1. Install Azure CLI, Azure PowerShell module and SQL Server Management Studio (SSMS) Chocolaty packages.

    2. Create a runtime logon script (LogonScript.ps1) which will run upon the user first logon to Windows. Runtime script will:

      • Install SQL Server Developer Edition
      • Enable SQL TCP protocol on the default instance
      • Create SQL Server Management Studio Desktop shortcut
      • Restore AdventureWorksLT2019 Sample Database
      • Onboard both the server and SQL to Azure Arc
      • Deploy Azure Log Analytics and a workspace
      • Install the Microsoft Monitoring Agent (MMA) agent
      • Enable Log Analytics Solutions
      • Deploy MMA Azure Extension ARM Template from within the VM
      • Configure SQL Azure Assessment
    3. Disable Windows Firewall

    4. Disable and prevent Windows Server Manager from running on startup

  3. Once Terraform plan deployment has completed and upon the user initial RDP login to Windows, LogonScript.ps1 script will run automatically and execute all the above.

Deployment

Before executing the Terraform plan, you must set the environment variables which will be used by the plan. These variables are based on the Azure service principal you’ve just created, your Azure subscription and tenant, and your VMware vSphere environment.

  • Retrieve your Azure subscription ID and tenant ID using the az account list command.

  • The Terraform plan creates resources in both Microsoft Azure and VMware vSphere. It then executes a script on the virtual machine to install all the necessary artifacts.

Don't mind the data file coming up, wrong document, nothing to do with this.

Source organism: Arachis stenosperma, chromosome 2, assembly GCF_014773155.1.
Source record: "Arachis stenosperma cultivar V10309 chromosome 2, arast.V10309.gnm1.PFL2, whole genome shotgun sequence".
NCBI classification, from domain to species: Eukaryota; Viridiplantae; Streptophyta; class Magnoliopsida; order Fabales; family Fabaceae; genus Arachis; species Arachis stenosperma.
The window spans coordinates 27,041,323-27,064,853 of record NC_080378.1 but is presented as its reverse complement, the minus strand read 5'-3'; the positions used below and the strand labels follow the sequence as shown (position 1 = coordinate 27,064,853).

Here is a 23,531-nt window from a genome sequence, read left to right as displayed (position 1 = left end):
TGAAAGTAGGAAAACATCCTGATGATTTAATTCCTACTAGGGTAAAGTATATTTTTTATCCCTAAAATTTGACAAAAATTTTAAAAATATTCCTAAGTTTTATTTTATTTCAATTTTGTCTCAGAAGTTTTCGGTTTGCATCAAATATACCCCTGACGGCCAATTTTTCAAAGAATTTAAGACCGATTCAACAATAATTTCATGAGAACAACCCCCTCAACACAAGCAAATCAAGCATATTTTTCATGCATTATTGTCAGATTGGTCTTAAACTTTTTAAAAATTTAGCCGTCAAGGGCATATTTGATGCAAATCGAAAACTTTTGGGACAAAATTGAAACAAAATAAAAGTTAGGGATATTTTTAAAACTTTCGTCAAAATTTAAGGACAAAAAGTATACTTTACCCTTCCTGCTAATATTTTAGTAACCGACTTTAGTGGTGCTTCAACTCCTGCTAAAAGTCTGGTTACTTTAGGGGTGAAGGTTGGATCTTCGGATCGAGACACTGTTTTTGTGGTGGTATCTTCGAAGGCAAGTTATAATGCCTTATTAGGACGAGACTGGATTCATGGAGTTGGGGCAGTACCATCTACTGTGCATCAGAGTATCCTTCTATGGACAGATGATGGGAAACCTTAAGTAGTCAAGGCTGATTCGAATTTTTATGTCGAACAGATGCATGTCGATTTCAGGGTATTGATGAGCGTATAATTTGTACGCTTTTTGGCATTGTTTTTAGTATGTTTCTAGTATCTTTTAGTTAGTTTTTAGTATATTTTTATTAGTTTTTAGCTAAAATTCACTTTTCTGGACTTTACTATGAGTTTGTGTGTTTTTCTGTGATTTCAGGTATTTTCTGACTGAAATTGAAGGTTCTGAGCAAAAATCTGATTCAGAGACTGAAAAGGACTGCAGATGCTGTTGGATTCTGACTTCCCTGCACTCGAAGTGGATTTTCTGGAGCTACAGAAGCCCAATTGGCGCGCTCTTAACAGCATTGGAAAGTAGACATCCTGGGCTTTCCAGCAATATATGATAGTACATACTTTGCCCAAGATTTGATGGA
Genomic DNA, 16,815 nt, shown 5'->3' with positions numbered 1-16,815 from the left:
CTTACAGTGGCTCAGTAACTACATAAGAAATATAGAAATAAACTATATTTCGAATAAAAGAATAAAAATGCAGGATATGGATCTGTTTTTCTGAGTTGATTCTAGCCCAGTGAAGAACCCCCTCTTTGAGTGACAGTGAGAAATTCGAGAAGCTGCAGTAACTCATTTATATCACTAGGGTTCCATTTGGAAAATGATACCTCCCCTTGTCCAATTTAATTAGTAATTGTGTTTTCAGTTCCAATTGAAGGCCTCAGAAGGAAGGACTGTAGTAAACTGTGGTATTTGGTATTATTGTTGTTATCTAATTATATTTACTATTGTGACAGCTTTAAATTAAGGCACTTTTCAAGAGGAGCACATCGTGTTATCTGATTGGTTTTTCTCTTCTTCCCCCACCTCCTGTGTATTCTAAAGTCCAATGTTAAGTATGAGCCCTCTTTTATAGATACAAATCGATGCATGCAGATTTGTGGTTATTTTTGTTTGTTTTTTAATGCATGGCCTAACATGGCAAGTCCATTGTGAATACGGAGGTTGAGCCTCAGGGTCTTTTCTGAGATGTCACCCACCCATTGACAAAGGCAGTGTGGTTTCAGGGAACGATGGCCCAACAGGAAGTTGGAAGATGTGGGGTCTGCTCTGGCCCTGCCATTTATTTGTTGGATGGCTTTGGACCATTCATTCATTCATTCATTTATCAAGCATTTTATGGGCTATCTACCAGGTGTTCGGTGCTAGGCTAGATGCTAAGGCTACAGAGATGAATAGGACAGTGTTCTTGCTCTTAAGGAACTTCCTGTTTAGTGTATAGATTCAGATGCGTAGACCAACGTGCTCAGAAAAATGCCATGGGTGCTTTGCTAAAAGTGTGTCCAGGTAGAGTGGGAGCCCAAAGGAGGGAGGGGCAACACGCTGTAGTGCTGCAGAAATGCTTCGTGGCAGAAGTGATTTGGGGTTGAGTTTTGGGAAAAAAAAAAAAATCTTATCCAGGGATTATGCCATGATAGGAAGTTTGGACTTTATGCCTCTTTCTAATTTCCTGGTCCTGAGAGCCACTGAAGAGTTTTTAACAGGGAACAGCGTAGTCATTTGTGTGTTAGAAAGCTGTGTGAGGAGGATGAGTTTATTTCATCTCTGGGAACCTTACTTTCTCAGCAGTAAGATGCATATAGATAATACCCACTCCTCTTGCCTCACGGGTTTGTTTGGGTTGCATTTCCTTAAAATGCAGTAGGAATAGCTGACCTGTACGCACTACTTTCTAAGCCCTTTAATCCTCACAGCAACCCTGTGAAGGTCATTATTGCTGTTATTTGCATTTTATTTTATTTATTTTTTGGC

• Both the script and the Terraform plan itself requires certain information about your VMware vSphere and Azure environments. Edit variables according to your environment and export it using the below commands

    export TF_VAR_subId='Your Azure subscription ID'
    export TF_VAR_servicePrincipalAppId='Your Azure service principal App ID'
    export TF_VAR_servicePrincipalSecret='Your Azure service principal App Password'
    export TF_VAR_servicePrincipalTenantId='Your Azure tenant ID'
    export TF_VAR_location='Azure Region'
    export TF_VAR_resourceGroup='Azure resource group name'
    export TF_VAR_vsphere_datacenter='VMware vSphere Datacenter Name'
    export TF_VAR_vsphere_datastore='VMware vSphere Datastore Name'
    export TF_VAR_vsphere_resource_pool='VMware vSphere Cluster or Resource Pool Name'
    export TF_VAR_network_cards='VMware vSphere Network Name'
    export TF_VAR_vsphere_folder='VMware vSphere Folder Name'
    export TF_VAR_vsphere_vm_template_name='VMware vSphere VM Template Name'
    export TF_VAR_vsphere_virtual_machine_name='VMware vSphere VM Name'
    export TF_VAR_vsphere_virtual_machine_cpu_count='VMware vSphere VM CPU Count'
    export TF_VAR_vsphere_virtual_machine_memory_size='VMware vSphere VM Memory Size in Megabytes'
    export TF_VAR_domain='Domain'
    export TF_VAR_vsphere_user='VMware vSphere vCenter Admin Username'
    export TF_VAR_vsphere_password='VMware vSphere vCenter Admin Password'
    export TF_VAR_vsphere_server='VMware vSphere vCenter server FQDN/IP'
    export TF_VAR_admin_user='Guest OS Admin Username'
    export TF_VAR_admin_password='Guest OS Admin Password'
    

    Note: If you are running in a PowerShell environment, to set the Terraform environment variables, use the Set-Item -Path env: prefix (see example below)

    Set-Item -Path env:TF_VAR_servicePrincipalAppId
    

    Note: Use the Terraform plan variables.tf file for more details around VMware vSphere vars structure if needed

    Screenshot of environment variables exporting in shell